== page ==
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How Nikki Glaser Writes Roast Jokes

Nikki Glaser. Photo-Illustration: Vulture and Photo by Getty Images

This interview originally ran in October 2018. We are rerunning it in anticipation of Nikki Glaser’s appearance on the Comedy Central Roast of Alec Baldwin.

Roast jokes are deceptive little things. They tend to be very short, very to the point. But they’re often weeks and weeks in the making. Beyond the writing staff tasked with amassing a pile of jokes to be divided among the celebrity members of a Comedy Central dais, every comedian involved is writing essentially nonstop, as well receiving a fairly constant stream of joke-ideas from comic friends. A comedian will then run the jokes over and over again at clubs around the city, as they would for any other TV set. So, when you see Nikki Glaser prove herself as one of the absolute best ever roasters on the Comedy Central Roast of Bruce Willis, you can be certain that every one of those jokes has been considered and reworked ad nauseam.

Glaser’s set is the subject of this week’s episode of Good One, Vulture Comedy’s podcast about jokes and the people who write them. Listen to the episode and read a short excerpt of the discussion about a few of Glaser’s best jokes below. Tune in to Good One every Monday on Apple Podcasts, Spotify, or wherever you get your podcasts.

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[From the Roast of Rob Lowe, to Ann Coulter] “The only person you will ever make happy is the Mexican that digs your grave.”

I wanted to go hard on Ann Coulter. Amy [Schumer] was the one that was really like, “Hey, you have a chance here. Just say what everyone wants to. Just go hard on her. Go harder than you want to go.” I really took that to heart and was like, “I will, because what do I have to lose?” If I want to stand out, that’s a great way to stand out.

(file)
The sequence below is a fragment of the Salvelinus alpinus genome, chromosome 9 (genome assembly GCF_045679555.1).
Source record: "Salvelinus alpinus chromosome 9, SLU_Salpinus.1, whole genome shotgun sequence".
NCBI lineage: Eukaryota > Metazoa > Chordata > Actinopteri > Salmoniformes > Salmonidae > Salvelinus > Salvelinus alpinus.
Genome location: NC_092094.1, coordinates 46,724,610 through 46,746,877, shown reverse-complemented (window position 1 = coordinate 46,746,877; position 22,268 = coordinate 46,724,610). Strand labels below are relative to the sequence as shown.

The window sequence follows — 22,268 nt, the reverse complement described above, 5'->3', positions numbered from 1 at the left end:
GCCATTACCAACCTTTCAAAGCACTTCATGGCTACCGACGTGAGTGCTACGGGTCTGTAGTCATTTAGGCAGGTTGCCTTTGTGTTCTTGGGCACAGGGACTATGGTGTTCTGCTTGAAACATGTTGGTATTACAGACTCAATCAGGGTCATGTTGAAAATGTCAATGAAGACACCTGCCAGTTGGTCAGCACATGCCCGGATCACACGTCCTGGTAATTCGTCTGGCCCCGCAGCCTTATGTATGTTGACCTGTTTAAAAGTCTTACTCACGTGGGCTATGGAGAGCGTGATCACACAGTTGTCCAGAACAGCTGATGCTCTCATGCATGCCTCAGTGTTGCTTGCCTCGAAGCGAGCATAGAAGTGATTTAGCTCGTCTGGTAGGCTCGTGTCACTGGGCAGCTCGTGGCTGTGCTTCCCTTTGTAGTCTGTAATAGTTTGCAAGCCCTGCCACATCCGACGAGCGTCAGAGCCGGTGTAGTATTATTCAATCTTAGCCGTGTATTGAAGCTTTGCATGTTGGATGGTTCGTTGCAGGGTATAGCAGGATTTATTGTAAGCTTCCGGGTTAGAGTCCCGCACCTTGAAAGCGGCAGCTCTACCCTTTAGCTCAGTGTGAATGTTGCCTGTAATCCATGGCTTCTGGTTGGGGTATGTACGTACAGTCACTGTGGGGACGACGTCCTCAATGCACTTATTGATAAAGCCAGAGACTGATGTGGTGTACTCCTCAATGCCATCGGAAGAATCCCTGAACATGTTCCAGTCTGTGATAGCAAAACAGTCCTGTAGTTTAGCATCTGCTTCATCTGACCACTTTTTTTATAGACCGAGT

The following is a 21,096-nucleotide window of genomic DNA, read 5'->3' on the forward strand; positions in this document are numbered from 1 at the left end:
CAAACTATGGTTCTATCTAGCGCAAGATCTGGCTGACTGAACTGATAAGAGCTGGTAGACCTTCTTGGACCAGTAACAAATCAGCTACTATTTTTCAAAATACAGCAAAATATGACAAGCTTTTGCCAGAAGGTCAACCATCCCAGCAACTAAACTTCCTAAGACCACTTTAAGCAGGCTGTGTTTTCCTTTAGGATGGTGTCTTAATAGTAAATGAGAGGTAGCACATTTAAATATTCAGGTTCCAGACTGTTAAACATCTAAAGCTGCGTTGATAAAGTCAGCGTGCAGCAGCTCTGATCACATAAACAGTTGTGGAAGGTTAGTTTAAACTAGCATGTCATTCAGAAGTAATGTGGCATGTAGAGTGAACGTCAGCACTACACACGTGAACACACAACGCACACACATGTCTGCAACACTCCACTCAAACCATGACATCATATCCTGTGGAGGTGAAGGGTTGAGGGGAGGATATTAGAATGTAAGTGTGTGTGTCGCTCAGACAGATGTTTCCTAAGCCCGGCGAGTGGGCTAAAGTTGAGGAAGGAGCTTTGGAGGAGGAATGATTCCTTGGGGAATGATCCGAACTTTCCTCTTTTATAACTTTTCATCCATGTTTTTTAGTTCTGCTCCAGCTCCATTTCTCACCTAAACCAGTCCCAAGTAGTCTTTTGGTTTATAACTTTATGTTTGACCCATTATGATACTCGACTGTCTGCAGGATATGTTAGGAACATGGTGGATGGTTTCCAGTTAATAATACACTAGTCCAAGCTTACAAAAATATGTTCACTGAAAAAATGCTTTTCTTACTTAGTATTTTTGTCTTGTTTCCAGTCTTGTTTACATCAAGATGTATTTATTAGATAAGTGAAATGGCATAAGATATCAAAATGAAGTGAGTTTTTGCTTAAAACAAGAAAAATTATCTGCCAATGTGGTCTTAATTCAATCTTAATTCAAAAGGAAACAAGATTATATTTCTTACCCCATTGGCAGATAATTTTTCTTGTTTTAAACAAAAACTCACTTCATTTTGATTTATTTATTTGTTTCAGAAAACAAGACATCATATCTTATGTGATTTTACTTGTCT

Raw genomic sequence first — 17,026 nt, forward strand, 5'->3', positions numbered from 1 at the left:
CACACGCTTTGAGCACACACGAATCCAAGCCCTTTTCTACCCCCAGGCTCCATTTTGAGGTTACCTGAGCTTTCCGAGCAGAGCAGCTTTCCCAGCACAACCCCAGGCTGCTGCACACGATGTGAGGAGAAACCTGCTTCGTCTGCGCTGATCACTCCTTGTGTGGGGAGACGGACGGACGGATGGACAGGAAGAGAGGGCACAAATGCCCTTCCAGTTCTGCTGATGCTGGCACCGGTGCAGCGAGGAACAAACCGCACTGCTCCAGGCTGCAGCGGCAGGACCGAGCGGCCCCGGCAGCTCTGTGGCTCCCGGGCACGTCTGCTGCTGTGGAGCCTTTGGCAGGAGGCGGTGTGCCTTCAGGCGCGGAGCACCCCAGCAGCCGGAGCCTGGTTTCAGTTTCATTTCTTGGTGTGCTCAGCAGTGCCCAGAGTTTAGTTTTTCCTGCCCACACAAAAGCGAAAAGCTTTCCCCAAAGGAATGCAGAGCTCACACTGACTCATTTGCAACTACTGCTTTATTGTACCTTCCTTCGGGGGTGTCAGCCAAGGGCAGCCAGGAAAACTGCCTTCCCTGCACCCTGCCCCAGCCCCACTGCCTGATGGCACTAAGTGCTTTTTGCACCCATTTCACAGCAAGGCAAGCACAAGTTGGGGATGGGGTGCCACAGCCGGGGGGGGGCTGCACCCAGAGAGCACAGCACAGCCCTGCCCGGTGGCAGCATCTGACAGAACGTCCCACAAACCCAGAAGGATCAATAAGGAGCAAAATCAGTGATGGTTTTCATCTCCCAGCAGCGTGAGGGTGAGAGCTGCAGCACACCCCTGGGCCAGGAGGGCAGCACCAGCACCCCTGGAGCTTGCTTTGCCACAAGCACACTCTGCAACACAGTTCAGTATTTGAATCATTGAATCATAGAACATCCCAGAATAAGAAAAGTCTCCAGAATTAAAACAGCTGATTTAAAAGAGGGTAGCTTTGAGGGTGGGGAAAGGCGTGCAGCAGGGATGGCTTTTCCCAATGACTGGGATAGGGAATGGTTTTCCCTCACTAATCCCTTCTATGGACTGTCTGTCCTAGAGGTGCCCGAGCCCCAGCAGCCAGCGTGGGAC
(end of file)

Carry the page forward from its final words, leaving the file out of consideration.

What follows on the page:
Then that joke was pitched to me by Mike Lawrence, who is a great roast joke writer and roaster. He’s won Roast Battle. It was pitched to me while I was in the makeup chair right before we were going on, because they were like, “Here’s some jokes no one’s doing that the writer’s room came up with.” Mike really believed in it and I trust Mike. And everyone in my trailer at the time was like, “Oh, my God, that joke.”

I didn’t like the joke because I didn’t like throwing Mexicans under the bus in a joke that is supposed to be like them saying “fuck you” to her. It didn’t need to be a Mexican. It could’ve just been the person who digs your grave and it would’ve still been a good joke. I get it, it’s like she hates Mexicans, so a Mexican might maybe [would] relish the fact that they get to dig her grave more, but it also is saying that Mexicans dig graves more than white people. I didn’t like that sentiment of it.

I kind of cringe every time it’s brought up as representative of me as a comedian, because I could’ve been called out for being racist in that joke that was supposed to be going against someone who is blatantly racist. It’s not my favorite joke, but I’m grateful for it. A lot of times as a celebrity or anyone who is in the spotlight, you get thrust into the spotlight for something that you were like, “I almost didn’t even say that,” or, “I regretted saying that at the time.” I’m grateful for it. It’s not like I don’t like the joke. I did it. I don’t want to insult Mike Lawrence, who wrote the joke, but it’s not my favorite joke. It’s just the meanest thing to say, and sometimes you need to say that to Ann Coulter. I just wish it didn’t throw Mexicans under the bus.

“Kevin Pollak is here. Such an amazing actor … I know Kevin as one of the greatest impressionists of all time. I’m a huge fan. My favorite of his is, umm … he does an amazing Robin Williams. I just wish you would finish it … Listen, all I’m saying is that we’ve lost a lot of greats to suicide recently, and it’s time we lose some okays.”

That was my favorite joke. Man, it had a longer ending, too, that I had to chop off. I was like, “No, but seriously, your loved ones will miss you. And ‘by your loved ones,’ I mean your assortment of hats.” I go, “Don’t leave a note. Just print off your IMDb page.” Like, it just went on and on. It was so mean.